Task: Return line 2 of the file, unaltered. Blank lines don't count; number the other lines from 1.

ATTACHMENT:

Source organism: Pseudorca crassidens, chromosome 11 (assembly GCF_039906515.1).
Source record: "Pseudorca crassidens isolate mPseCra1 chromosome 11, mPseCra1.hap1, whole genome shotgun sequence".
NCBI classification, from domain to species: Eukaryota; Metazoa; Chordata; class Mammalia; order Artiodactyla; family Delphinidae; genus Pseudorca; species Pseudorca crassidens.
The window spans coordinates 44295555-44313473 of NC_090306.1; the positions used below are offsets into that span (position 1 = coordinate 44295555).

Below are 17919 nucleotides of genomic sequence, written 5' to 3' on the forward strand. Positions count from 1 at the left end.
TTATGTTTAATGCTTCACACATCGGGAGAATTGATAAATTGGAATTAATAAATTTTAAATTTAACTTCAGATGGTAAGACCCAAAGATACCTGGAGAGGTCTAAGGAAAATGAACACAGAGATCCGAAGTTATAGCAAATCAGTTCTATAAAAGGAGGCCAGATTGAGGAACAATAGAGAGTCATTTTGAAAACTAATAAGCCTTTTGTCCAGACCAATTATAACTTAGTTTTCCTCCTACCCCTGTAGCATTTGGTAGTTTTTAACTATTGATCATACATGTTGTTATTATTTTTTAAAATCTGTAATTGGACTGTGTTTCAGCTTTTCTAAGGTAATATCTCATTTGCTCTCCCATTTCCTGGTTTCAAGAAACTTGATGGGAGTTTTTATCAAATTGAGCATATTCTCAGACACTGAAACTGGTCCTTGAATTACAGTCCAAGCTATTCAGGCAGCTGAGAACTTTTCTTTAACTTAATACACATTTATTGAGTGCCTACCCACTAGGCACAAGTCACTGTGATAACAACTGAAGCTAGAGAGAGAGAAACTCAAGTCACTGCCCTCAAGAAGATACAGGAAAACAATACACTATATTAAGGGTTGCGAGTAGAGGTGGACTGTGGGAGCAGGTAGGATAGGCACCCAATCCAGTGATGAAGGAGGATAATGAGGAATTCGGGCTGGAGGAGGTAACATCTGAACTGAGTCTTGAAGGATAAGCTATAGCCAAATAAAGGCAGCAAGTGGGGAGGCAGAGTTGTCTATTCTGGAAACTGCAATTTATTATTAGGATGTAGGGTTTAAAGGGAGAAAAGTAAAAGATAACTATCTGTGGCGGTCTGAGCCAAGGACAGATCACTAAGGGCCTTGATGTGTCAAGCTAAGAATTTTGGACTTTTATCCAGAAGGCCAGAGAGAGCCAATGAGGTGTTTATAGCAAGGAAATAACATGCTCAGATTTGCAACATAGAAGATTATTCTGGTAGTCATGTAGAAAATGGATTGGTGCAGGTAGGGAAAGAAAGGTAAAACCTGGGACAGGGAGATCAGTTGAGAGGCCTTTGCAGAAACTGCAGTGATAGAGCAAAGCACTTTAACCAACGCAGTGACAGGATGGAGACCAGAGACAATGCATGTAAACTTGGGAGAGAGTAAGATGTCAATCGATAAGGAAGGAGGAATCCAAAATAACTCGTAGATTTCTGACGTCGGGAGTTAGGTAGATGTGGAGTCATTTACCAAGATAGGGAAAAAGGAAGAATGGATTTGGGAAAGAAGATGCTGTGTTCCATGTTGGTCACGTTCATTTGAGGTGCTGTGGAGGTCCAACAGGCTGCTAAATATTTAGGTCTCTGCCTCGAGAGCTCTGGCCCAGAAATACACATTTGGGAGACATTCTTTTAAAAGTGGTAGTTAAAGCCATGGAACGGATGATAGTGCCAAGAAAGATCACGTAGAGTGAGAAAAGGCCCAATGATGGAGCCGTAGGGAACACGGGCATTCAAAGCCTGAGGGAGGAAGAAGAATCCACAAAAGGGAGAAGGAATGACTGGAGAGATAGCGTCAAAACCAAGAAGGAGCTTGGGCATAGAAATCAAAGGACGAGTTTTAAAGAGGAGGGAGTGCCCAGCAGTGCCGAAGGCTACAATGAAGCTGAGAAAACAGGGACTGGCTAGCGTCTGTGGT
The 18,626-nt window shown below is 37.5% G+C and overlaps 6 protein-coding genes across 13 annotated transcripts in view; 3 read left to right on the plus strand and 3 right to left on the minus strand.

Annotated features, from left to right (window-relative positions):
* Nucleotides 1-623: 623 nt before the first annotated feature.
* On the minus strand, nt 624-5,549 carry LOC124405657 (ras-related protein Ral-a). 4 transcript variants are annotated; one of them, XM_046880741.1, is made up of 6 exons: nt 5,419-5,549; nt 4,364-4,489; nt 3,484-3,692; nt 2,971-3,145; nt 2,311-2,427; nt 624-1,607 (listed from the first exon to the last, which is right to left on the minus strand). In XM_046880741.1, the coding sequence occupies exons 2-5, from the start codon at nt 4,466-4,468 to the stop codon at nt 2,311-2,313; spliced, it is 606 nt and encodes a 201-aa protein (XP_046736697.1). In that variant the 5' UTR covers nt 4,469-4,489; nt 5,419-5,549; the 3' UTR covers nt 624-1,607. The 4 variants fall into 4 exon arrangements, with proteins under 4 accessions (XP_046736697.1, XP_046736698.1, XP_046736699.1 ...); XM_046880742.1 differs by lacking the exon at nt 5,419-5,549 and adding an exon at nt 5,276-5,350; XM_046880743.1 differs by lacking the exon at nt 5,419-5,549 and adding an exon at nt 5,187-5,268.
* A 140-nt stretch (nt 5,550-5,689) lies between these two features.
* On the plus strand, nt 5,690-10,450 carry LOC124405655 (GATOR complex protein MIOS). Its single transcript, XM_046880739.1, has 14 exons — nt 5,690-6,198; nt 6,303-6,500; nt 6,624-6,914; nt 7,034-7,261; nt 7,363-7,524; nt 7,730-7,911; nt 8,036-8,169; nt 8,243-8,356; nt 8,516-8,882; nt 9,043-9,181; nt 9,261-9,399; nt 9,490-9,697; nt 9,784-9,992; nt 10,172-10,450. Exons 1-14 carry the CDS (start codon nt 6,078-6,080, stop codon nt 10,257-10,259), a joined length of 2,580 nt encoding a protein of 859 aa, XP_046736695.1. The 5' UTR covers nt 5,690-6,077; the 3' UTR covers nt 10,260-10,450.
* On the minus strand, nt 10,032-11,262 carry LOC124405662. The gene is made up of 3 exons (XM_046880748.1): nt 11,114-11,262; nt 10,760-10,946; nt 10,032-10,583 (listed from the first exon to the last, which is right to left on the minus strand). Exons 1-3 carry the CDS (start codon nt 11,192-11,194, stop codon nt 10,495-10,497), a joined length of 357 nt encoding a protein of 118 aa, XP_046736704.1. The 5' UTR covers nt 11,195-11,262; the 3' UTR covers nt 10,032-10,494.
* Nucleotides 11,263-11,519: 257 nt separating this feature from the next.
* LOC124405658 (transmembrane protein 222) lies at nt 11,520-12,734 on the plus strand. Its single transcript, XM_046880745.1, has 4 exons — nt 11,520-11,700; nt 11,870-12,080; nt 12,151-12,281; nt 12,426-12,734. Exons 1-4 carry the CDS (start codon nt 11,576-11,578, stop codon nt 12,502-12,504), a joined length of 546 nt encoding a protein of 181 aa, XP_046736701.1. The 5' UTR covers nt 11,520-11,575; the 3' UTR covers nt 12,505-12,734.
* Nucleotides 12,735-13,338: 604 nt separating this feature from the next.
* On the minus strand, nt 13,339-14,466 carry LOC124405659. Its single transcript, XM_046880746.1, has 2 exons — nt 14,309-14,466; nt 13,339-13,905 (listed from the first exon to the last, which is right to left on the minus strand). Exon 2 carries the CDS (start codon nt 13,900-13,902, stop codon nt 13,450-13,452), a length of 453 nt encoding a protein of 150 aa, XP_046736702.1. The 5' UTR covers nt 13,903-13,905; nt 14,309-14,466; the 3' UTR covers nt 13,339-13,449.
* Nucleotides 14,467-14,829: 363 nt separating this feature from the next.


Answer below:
Source record: "Pseudorca crassidens isolate mPseCra1 chromosome 11, mPseCra1.hap1, whole genome shotgun sequence".